Back in February 2011, the US giant Pfizer (NYSE:PFE and LON:PFZ) announced the closure of its research facility in Sandwich, Kent – the very stable that created the blockbuster Viagra. In the event, total closure was averted. This was part of a change of strategy. The company wanted to trim $3 billion from its US$9 billion research budget and to expand into non-prescription medicines such as multivitamins. (Funny how our skinny forebears managed without multivitamins – or supplements of any kind, for that matter.)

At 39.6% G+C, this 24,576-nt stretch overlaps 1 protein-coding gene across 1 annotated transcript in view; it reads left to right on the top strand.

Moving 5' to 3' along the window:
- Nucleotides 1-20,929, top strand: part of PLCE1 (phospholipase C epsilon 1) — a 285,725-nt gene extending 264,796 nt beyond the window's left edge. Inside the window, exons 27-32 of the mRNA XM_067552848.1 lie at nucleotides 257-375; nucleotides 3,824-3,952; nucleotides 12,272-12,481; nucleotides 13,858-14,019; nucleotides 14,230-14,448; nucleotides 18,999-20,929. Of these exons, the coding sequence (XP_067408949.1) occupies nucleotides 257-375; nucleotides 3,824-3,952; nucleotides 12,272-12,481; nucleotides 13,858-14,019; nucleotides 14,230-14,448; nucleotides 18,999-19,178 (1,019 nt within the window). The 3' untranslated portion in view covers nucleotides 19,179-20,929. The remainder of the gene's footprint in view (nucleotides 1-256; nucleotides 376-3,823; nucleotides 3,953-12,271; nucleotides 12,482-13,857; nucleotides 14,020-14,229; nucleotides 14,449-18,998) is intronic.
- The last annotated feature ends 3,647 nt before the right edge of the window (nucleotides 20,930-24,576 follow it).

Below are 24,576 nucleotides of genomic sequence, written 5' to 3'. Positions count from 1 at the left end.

At about the same time, GlaxoSmithKline (LON:GSK) announced a reduction in the proportion of sales reinvested in R&D from prescription medicines. It then closed its depression research unit in Harlow, Essex, with the loss of 380 jobs, after concluding there was insufficient prospect of producing a new blockbuster drug.
This is not just a UK phenomenon. Bayer (FRA:BAYN) and Merck (FRA:MRK) in Germany have cut R&D jobs while Novartis (VTX:NOVN) and Roche (VTX:ROG) in Switzerland have pursued “efficiency programmes” within their R&D departments.
Something significant has been happening just as the microbes get more resistant. In a nutshell, pharmaceutical R&D does not deliver the returns anymore. The white coats no longer pay.